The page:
NEW YORK -- CC Sabathia visited with Dr. James Andrews this week for an additional opinion on his troublesome right knee, and the noted orthopedist discovered "degenerative changes" in the knee, general manager Brian Cashman told reporters at Citi Field on Wednesday.
Sabathia, who is on the 15-day disabled list, had fluid drained from his knee this week. No structural damage was found in the knee, which Sabathia had repaired in October 2010 to repair a torn meniscus.
Cashman said that Sabathia will undergo a cortisone and stem-cell injection on Thursday at Andrews' practice in Birmingham, Ala., and that there is no immediate timetable for his return. Cashman mentioned that several big leaguers, including Carlos Beltran, Andruw Jones, Hideki Matsui, Raul Ibanez and Randy Johnson, have had success with similar treatments.
"His knee stability is fine, so there's no ligament damage or anything like that," Cashman said. "His knee is stable, but he does have some degenerative changes. What does that mean? He has some cartilage breakdown that is occurring. We have current players, and we've had past players, that have dealt with this in the past."
"It's just basically getting everything to calm down in his knee," manager Joe Girardi said. "You hope it's just the 15 days for CC."
Sabathia, who is 3-4 with a 5.28 ERA in eight starts this season, said that he first felt the discomfort during a May 4 start against the Rays.
His absence marks yet another pitching injury for the Yankees, who lost Ivan Nova for the year to Tommy John surgery and will be without Michael Pineda until at least June with a Grade 1 strain of the teres major muscle behind his pitching shoulder.
David Phelps and Vidal Nuno already have been promoted from the bullpen to the rotation, with right-hander Chase Whitley set to take Sabathia's place in the rotation for Thursday's Subway Series finale against the Mets. Whitley will be added to the roster on Thursday.
"The big thing for me with him is, as much as he can, he gets through that first inning to calm himself down," Girardi said of Whitley. "I don't care who you are and how highly touted you are, that first time you walk on a Major League field, there's a lot of emotions and a lot of adrenaline."
Girardi sees signs of Soriano emerging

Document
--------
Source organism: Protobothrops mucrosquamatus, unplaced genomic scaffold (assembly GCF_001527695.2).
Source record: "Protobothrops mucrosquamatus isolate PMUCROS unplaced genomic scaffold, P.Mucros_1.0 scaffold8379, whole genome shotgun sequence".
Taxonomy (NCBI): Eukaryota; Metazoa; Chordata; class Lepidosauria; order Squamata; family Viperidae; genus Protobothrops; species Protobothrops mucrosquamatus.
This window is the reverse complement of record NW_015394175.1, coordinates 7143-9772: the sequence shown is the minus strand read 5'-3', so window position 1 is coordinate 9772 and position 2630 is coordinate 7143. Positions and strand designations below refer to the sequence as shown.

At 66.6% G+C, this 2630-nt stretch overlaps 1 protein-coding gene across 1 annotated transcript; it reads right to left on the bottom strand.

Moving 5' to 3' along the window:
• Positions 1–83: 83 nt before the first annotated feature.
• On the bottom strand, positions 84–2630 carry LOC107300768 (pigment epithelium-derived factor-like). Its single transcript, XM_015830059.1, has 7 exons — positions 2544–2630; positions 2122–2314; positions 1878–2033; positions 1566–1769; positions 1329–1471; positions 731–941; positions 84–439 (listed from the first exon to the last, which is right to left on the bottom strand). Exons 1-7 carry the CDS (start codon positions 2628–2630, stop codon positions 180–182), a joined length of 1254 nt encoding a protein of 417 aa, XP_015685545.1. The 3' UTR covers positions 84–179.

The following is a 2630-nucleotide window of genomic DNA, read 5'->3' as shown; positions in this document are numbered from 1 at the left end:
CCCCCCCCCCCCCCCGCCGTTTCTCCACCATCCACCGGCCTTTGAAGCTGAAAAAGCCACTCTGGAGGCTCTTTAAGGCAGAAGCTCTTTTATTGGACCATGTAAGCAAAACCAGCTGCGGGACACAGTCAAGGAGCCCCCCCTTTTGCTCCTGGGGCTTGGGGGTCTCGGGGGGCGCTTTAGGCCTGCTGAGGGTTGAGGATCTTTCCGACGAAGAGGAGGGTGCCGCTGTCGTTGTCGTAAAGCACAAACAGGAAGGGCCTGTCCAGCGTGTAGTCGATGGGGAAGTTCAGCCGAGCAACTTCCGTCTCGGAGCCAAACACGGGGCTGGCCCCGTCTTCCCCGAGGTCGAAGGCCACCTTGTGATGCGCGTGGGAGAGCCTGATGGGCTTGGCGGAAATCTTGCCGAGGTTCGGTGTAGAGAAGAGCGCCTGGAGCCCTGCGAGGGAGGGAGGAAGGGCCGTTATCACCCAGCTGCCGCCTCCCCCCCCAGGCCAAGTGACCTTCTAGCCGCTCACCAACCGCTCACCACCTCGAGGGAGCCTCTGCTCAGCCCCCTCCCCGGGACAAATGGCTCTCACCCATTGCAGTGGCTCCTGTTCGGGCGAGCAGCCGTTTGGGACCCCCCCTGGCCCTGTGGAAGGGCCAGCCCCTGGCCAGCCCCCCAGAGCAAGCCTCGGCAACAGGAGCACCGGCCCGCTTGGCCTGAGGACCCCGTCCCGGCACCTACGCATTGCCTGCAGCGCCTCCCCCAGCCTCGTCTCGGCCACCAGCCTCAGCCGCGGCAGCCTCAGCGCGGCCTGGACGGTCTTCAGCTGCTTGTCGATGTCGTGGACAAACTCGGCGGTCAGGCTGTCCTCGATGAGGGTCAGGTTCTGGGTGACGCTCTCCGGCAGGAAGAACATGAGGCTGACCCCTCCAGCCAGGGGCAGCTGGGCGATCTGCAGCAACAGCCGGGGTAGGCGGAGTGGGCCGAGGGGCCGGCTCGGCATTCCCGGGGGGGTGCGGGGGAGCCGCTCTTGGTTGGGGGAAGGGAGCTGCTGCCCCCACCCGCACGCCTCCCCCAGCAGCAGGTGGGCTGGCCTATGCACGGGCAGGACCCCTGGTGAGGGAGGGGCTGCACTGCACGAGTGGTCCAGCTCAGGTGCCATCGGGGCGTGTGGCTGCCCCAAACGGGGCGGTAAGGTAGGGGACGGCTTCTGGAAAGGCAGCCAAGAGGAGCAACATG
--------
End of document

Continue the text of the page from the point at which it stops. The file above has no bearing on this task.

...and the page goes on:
NEW YORK -- Alfonso Soriano has always been one of the more streaky hitters around the league. He has been in a bit of a valley of late, but Yankees manager Joe Girardi senses some signs that Soriano is beginning to climb toward another peak.
"It seems like he's starting to swing the bat better again," Girardi said. "For me, he's always been a guy that's a little bit streaky. We know that. He had some hits the last couple of days. We could use it."
Soriano was 1-for-5 with a run-scoring single in the Yankees' 12-7 loss to the Mets on Tuesday, and has three hits in his last nine at-bats after residing in a 3-for-20 funk earlier this month.
"We've been scoring runs lately," Girardi said. "Lately, we've been having a hard time shutting the other team down. We'll take as many [runs] as we can get."
For Yanks' Daley, series against Mets special
NEW YORK -- Matt Daley remembers pulling on a replica Mets jersey to suit up for trips to Shea Stadium, where he'd cheer for his favorites -- Al Leiter, Mike Piazza, and especially John Franco. He'd grab seats wherever he could; sometimes in the upper deck, sometimes closer to the dugouts.
The Queens product also remembers the pain of watching from his dorm room as a Bucknell University freshman as Piazza lifted a fly ball to center field on a crisp October night in 2000. The drive fell into Bernie Williams' glove, giving the Yankees their 26th World Series championship.
"I was pretty bummed at the time, that's for sure," Daley said, with a laugh. "But now, looking back, I'm happy for the Yankees."
Daley, who grew up in Garden City, N.Y., said that it was only after he left Yankee Stadium on Tuesday that it started to sink in: he'd just participated in his first Subway Series. Daley fired three scoreless innings of relief in the Yankees' 12-7 loss to the Mets at Yankee Stadium.
"To be able to pitch in it definitely means a lot to me," Daley said. "During, I was just trying to focus on the outing and trying to get outs. But afterwards, yeah, I got home and was kind of talking to my wife [Claire] and appreciating what just happened."
• Beltran (right elbow bone spur) is receiving treatment after having a cortisone injection earlier this week. Beltran also took one-handed swings with his left arm, but is resting his right arm. He is hoping to avoid surgery, and the Yankees plan to reevaluate Beltran in the next few days.
"I think to be fair, you have to give the cortisone shot a couple of days before you make a determination," Girardi said. "Is that enough treatment to get through this? If not, then you might have to go a different direction."
• On this date in 1996, Dwight Gooden pitched the eighth no-hitter in franchise history, defeating the Mariners, 2-0, at Yankee Stadium. Gooden threw 134 pitches in the contest (74 for strikes), walking six and striking out five.
Also on this date in 1967, Mickey Mantle hit his 500th home run, a seventh-inning shot off the Orioles' Stu Miller. Mantle limped around the basepaths, his homer providing the margin of victory in a 6-5 Mother's Day win at Yankee Stadium.